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The Web's Favorite Airline


EasyJet was lunched in November 1995 with a fleet of two Boeing 737-300 aircraft flying from London to Glasgow and Scotland. Its mission was to offer low-cost airline service to the masses. This was successfully achieved by offering customers low fares with its no frill flights and adopting an efficiency-driven operational model; high brand awareness, maintaining a high level of customer satisfaction making it one of the leading low-cost airlines in Europe. Extensive public relations and advertising campaign slogans by easyJet resulted in increasing demand for more flights resulting in the creation of new routes. The concept adopted by easyJet was the use of one type of aircraft which was brand new, point-to-point short haul travel, rapid turnaround time, high aircraft utilisation and no in-flight meals. This concept also involved avoiding the use of travel agents and issuance of tickets thereby encouraging sales over the internet. By 1998, easyJet had acquired six Boeing 737-300 aircraft and flew twelve routes in five countries. By 1999, the airline had expanded with a fleet of eighteen Boeing 737-300 aircraft and twenty-seven routes in Europe creating a niche for itself in the low-cost airline business.


Much of easyJets' success was due to intensive research of a United States owned low-cost airline ‘Southwest Airline'. Most of the concepts for easyJet were adopted from Southwest airline, yet easyJet added its own touch of ingenuity which reduced operating costs even further. EasyJet was strategically located at London's Luton airport. Its location enabled it to take advantage of the low labour costs, close proximity to downtown London and also low charges on airport fees. In order to maximize its cost cutting, the airline operated an open-plan, paper less office with no personal secretaries. Stelios Haji-Ioannou, the CEO of easyJet, championed the idea of no frills travel. The only free item on board their flights was easyRider, the airline's in-flight magazine. This concept alone saved costs of at least ₤14 per passenger. Moreover, internet sales of tickets were encouraged reducing operating cost by 25% through the elimination of additional reservation agents, computer reservation systems and travel agents. Even with the extensive cots in cost to keep prices low, easyJet did not compromise on the quality and safety of flights and aircraft. The airline flew brand new planes, hired experienced pilots with competitive salaries. Even flight attendants salaries were not compromised, which meant that customers would arrive onboard easyJet, to meet friendly staff smiling at all times. One of the more distinctive characteristics of Easy Jet was its approach to customer satisfaction. CEO, Stelios Haji-Ioannou, enjoyed interacting with customers of Easy Jet. A few examples of this would include him working the phone lines selling tickets, replying to queries both by phone and email. The direct booking of easyJet flights through the internet or by phone was convenient for customers. As soon as the customer had paid by credit card, they received a six character booking reference number, which was the only thing required to board the plane. In addition, punctuality was important. If a flight arrived more than four hours late, a letter of apology with Stelios signature would be send to the customer, including a full refund. Customer satisfaction was believed to ensure many repeat customers. Creating high brand awareness was very critical to the success of Easy Jet. By 1998, Easy Jet brand had a recognition rate of 88% in London and a brand awareness of 82% in Geneva through extensive public relations and advertising campaign. It also took the opportunity to make some news by publicly attacking its competitors.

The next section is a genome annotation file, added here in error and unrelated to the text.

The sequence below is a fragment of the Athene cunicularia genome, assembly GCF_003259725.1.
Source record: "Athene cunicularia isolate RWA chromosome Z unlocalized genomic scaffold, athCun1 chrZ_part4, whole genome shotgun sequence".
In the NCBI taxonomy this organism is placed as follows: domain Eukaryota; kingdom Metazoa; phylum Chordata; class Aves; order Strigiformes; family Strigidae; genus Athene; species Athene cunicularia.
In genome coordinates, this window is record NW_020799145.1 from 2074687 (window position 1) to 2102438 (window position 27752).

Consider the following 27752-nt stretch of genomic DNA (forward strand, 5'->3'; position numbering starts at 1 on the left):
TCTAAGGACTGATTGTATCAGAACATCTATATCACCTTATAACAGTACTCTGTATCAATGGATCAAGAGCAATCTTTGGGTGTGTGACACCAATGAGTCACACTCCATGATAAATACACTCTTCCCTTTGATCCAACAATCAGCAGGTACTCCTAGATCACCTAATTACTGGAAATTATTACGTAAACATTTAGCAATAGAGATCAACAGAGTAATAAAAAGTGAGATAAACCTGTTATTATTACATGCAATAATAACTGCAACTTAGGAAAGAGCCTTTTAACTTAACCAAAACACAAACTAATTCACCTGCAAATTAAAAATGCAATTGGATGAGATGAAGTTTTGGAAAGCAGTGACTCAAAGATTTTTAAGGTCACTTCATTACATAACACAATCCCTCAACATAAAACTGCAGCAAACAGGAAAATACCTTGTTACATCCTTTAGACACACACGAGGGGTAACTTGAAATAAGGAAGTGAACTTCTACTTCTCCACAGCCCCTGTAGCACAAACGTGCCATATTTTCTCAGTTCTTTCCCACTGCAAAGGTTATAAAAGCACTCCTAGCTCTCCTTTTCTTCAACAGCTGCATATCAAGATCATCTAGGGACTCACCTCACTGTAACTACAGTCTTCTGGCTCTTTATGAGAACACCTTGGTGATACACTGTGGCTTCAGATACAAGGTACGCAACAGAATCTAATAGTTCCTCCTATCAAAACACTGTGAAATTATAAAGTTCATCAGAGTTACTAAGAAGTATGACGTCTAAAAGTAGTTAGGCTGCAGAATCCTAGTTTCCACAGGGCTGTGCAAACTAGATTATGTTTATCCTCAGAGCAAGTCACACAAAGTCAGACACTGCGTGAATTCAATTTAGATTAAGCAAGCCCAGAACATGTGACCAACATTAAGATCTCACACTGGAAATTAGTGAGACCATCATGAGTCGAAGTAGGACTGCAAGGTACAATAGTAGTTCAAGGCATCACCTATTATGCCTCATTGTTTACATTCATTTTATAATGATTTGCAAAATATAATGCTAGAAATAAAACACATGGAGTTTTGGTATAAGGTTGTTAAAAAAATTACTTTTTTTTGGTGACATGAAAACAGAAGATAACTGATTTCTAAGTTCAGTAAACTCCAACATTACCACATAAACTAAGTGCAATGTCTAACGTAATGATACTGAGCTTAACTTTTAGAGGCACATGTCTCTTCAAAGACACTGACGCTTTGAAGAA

3.1 Macro environment (PESTL)

We take a look at macro...
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